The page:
It might have been, wait for it, my mother’s fault! My mother was, at once, the most delightful, engaging, loving woman and the most ruthless, dominating she-wolf you could ever meet. Learning the rules of engagement was vital, and I got to watch as my father tried but constantly failed to do this. As the two people I loved most in the world emotionally ripped each other apart, night after night, I moved from being anguished to mesmerized. What was this desperate drama all about? How did it work? As a six year old, sitting on the stairs in the dark, listening to the fights, I wanted to figure it out. I announced this to my granny who laughed and told me that no one had ever figured love out. So, of course, I decided I had to do it!
Early on, I started to note the moves made by the flirting and fighting couples at the bar in the pub we owned. Friday nights were the best. Everyone got paid and so they also got drunk! I couldn’t put together any real pattern in the conversations, but I did get that there were moments when the emotional music and the steps of the dancers shifted dramatically in tone and color. I just didn’t know what this meant.
Then life went on; we left the pub and I grew up, emigrated to Canada, and decided to become a psychologist. I worked with many different kinds of people and problems, until, one day, I walked into my first couple therapy session. And there, waiting for me, was the same mesmerizing drama I remembered. Only this time, I was supposed to be able to help people out of it! To cut a long story short, I along with my students and colleagues did figure out how to do this. To the point where our interventions, called Emotionally Focused Therapy or EFT, are now taught worldwide and 16 outcome studies testify to their positive impact on couple relationships.
More than this, I found myself part of an amazing group of academics who were bent on actually cracking the code of romantic love. We had the help of pioneering psychologist John Bowlby, who changed all our ideas about bonds with children and parenting, but died in 1990 before his vision could be applied to adult lovers. In the last 20 years, the map he gave us to the bonds of love has shown us the patterns, the organizing structure of connection and disconnection that my childhood self knew was there but could not see.
Surprisingly, this new knowledge, that some of my colleagues call “attachment theory” and others the “love secret,” knowledge that seemed to me to be as momentous as the discovery of gravity or DNA, met with a resounding silence. It remained a faint whisper in all the noise about sex and sentiment that constantly told us all how mysterious adult romantic love was. The clichés about love seemed to drown out all the studies and the “sense” that so many of us had worked so hard to discover.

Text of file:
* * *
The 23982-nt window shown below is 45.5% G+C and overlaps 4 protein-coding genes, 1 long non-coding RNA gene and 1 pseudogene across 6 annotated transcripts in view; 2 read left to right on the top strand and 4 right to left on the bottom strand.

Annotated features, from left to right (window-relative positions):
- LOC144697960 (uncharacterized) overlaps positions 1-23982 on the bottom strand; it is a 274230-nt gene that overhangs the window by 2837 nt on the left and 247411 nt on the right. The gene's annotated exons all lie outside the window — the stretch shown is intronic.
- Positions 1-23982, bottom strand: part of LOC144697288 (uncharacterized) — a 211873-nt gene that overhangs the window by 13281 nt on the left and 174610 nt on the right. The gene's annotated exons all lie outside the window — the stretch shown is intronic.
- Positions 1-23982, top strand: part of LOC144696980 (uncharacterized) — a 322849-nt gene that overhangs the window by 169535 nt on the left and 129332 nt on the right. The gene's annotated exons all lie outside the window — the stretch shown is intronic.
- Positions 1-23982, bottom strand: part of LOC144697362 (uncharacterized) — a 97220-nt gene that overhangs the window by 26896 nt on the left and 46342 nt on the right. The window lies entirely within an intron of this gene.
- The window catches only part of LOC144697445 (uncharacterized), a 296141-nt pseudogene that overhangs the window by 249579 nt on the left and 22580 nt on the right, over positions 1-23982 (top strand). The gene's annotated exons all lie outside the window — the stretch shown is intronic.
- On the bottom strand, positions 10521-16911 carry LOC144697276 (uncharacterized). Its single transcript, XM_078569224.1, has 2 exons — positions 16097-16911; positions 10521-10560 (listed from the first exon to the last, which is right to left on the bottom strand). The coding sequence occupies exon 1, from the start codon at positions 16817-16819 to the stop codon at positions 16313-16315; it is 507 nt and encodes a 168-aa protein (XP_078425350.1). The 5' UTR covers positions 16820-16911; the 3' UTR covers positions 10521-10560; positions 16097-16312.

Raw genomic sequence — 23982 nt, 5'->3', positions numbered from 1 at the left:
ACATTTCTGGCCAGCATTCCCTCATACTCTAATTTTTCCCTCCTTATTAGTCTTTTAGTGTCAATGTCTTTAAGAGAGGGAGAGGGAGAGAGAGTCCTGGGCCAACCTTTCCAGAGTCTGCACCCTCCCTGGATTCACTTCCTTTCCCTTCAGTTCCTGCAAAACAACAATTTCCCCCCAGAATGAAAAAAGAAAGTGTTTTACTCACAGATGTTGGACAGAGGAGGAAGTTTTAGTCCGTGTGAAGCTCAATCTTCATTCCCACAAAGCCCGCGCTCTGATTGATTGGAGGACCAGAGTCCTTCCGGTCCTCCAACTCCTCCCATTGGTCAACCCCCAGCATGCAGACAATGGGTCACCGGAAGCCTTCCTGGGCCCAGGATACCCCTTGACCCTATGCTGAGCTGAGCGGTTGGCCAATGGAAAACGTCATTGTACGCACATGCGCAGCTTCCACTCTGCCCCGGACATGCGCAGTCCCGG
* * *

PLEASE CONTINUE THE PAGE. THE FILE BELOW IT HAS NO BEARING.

I began to write indignant letters to papers when they published misleading articles about love and couple therapy. It became more and more frustrating to watch people with no map determinedly driving over a precipice, while standing with my mouth open, pointing to the straight, tarmacked road that leads home to the love we all long for.
So, it was obvious. I had to veer from my comfy academic path, turn up the volume of the message and find a way to get the new science of love out to the public. I wrote a bestselling book for the public called Hold Me Tight about the pivotal conversations that help people build secure loving bonds. I even created a very successful relationship education program out of the book. But somehow it still felt to me like the message wasn’t getting across.
I wanted people to know that there was a new science of love and loving; that they didn’t have to base their most precious relationships on hearsay and opinion. They didn’t have to just “fall” in and out of love. They could learn to make the love their hearts ached for. I wanted people to know that love made sense.
So I wrote Love Sense. It is a book about the revolution in the science of love and bonding. It is a book full of hope for a species whose brains are, above all, wired for connection and belonging. It was a challenge to capture the intricacies of the heart, to turn the studies, framed in academic language, into a story that everyone would understand. But this is a topic and a story that everyone does already understand deep in their souls, and I was inspired to give the sense we have made out of love a voice.
The struggle has to have been worth it. What is more important in our lives than our most precious relationships? They are the basis of our happiness, source of our greatest strength and the ground our human families are built on.
And anyway, the little girl who sat in the dark listening to her parents fight, just had to know – and knowing – had to tell.
(Originally posted to The NOOK Blog)